Set in Seattle’s historic Capitol Hill neighborhood, this 1900s home has tons of appeal, but the kitchen was closed off, with just enough room for a mini fridge. Sarah Henry of Gaspar’s Construction worked with the family on a renovation to increase the kitchen’s size to 12 by 12 ft and add modern conveniences while maintaining the home’s unique character.
Knocking down the rear wall opened the kitchen into the dining area and made room for a spacious Liebehrr refrigerator. Henry installed an end-grain butcher block bartop to your eat-in part of the kitchen; Richlite — a recycled paper product — constitutes the rest of the countertops.
Like most families, this Seattle couple wanted loads of storage. Henry installed wall-to-wall and floor-to-ceiling cabinetry in the adjacent breakfast nook and dining room, and place a few shelves in the kitchen for cookbooks.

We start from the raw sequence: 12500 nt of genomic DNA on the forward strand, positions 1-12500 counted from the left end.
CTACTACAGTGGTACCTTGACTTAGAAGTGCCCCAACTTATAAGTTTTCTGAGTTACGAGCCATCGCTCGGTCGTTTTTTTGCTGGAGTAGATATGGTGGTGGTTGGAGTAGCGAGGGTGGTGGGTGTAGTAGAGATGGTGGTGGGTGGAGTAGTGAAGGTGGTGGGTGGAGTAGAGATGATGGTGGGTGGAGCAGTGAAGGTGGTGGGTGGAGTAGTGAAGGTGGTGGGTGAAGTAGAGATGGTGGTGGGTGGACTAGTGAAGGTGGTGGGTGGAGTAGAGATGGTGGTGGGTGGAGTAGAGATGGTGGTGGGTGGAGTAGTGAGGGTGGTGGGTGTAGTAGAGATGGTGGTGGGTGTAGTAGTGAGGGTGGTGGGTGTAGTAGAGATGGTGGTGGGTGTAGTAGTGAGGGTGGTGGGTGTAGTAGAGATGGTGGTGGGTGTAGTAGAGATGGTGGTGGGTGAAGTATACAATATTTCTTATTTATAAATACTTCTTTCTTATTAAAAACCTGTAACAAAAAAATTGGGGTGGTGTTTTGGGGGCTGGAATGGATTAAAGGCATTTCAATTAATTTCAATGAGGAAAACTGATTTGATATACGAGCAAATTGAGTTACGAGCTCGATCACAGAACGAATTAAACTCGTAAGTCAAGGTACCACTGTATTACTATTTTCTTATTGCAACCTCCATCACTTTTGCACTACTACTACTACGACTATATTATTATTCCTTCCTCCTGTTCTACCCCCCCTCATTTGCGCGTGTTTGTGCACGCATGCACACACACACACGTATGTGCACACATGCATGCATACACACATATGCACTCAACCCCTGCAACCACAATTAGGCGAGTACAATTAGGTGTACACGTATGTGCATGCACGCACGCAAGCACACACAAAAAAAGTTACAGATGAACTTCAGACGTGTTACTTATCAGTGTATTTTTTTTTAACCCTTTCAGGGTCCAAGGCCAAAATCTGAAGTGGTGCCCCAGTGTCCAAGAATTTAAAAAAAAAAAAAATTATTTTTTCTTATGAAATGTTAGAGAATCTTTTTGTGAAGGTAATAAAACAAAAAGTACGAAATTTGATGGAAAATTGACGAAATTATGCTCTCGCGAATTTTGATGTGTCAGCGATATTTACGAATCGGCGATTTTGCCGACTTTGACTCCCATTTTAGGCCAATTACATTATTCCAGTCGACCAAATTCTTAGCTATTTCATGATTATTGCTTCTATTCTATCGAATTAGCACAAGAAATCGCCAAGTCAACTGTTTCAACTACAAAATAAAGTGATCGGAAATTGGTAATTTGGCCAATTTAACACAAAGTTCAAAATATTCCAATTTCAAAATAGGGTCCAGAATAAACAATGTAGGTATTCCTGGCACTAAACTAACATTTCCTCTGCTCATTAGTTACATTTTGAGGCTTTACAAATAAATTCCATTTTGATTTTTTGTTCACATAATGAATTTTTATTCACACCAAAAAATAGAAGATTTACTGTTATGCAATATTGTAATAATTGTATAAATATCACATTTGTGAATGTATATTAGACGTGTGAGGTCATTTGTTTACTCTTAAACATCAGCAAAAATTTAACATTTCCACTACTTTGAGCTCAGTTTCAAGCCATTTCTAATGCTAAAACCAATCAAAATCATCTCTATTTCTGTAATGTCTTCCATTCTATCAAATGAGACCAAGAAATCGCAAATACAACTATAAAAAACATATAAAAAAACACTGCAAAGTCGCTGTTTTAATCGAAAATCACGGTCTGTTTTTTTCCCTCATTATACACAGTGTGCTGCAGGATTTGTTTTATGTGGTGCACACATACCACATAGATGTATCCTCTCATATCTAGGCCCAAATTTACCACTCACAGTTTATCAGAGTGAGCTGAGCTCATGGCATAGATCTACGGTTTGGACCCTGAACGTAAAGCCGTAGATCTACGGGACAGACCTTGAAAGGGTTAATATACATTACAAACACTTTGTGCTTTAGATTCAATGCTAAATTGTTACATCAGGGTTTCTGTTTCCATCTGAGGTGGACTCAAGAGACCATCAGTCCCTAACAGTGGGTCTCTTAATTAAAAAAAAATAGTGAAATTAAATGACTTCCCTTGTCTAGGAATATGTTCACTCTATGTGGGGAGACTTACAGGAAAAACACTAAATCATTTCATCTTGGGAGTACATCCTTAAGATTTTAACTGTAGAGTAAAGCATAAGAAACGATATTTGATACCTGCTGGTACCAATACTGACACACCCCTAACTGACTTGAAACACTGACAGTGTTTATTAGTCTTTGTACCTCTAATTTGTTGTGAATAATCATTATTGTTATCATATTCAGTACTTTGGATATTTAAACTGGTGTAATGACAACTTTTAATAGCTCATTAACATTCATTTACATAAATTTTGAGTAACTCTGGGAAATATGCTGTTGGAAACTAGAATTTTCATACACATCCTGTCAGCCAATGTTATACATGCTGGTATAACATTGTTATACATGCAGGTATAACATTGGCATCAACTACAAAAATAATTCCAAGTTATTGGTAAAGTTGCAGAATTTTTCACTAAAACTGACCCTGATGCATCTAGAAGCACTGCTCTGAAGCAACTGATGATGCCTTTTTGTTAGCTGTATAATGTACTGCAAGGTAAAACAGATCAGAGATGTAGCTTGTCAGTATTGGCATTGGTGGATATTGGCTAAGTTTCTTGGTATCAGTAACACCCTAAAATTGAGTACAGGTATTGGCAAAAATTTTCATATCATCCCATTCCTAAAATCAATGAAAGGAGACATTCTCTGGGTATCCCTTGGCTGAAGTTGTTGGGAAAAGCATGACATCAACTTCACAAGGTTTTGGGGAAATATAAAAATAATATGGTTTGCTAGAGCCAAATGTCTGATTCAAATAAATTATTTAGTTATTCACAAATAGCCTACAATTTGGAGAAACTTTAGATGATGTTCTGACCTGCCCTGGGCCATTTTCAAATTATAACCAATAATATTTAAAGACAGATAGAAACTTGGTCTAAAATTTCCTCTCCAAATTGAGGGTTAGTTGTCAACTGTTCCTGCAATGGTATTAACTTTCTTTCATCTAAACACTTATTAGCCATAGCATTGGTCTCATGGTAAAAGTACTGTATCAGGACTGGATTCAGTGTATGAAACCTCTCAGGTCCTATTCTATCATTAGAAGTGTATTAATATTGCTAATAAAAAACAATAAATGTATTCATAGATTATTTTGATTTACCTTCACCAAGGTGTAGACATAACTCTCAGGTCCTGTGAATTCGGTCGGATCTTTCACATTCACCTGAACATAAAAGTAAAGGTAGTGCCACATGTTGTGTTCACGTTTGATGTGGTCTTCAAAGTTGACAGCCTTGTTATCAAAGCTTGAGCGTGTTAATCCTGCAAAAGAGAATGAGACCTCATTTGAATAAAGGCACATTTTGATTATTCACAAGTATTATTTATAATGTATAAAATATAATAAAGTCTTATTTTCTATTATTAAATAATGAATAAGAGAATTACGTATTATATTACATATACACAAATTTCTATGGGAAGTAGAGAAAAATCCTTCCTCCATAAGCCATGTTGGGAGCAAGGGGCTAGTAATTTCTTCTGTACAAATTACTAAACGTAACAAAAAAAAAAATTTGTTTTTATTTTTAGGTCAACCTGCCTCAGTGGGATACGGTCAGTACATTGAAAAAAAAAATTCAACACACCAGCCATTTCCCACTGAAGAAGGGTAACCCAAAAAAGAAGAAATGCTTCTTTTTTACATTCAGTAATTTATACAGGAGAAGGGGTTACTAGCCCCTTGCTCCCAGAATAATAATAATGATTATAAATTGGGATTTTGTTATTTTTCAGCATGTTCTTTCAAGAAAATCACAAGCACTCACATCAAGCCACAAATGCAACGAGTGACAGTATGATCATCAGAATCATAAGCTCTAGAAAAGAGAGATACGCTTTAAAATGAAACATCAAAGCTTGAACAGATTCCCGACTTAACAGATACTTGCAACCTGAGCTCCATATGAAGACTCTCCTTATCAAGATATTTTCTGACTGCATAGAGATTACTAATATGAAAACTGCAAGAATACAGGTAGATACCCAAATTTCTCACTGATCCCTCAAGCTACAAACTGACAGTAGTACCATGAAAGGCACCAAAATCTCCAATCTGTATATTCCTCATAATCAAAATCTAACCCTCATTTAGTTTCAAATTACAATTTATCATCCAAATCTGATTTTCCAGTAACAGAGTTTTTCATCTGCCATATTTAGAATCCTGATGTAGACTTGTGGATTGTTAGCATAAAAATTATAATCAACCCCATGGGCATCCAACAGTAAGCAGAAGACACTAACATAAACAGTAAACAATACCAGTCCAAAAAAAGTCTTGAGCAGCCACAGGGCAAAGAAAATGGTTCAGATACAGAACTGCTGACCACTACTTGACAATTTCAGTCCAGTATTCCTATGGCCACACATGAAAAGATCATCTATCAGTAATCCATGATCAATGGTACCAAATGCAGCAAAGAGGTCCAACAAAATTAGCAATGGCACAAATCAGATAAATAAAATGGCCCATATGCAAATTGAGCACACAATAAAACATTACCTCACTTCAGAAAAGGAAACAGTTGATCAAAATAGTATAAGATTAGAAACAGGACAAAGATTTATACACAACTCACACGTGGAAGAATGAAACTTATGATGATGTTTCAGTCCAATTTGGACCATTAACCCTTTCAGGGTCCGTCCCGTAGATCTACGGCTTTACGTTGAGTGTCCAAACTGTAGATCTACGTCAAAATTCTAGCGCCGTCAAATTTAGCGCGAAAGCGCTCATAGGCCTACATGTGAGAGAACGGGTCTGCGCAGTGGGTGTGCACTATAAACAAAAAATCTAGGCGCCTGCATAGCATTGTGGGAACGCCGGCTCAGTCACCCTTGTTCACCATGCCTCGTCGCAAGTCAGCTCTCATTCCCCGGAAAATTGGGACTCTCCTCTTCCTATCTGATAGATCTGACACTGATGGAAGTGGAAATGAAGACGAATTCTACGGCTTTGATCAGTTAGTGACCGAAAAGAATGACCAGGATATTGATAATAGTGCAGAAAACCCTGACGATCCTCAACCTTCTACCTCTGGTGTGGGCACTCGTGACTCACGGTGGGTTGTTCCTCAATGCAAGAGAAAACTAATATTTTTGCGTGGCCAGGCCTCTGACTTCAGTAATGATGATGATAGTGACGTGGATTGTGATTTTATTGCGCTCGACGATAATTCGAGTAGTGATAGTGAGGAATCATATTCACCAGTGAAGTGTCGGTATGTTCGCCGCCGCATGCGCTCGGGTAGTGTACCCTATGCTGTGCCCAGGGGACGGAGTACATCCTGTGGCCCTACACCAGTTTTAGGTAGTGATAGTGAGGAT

Marmoleum flooring — an environmentally friendly product made from linseed — in bold black with yellowish stripes adds an unexpected accent.
Open cut down on costs. Shelves beside the cooker hold spices and cooking sauces. The big shelves proved to be a terrific way for the owners to display their Heath Ceramics set, but just like the majority of open shelving, it takes additional effort to keep things clean and organized.
Subway tile from Daltile and stainless steel produce a timeless and durable backsplash around the cooking space.
Range: Bluestar; dishwasher: Miele; cabinetry: Bellmont
A rollout drawer under the sink offers easy-to-access storage within this tight area. A Fireclay sink from Rohl’s adds a timeless touch.
Faucet: Hans Grohe, Axor; Shop pulls: Rejuvenation Hardware
Bends around into the dining room, helping make the kitchen feel like a more integral part of the house. The chalkboard and Schoolhouse Electric lighting add industrial, classic notes that are right in accordance with the home’s style.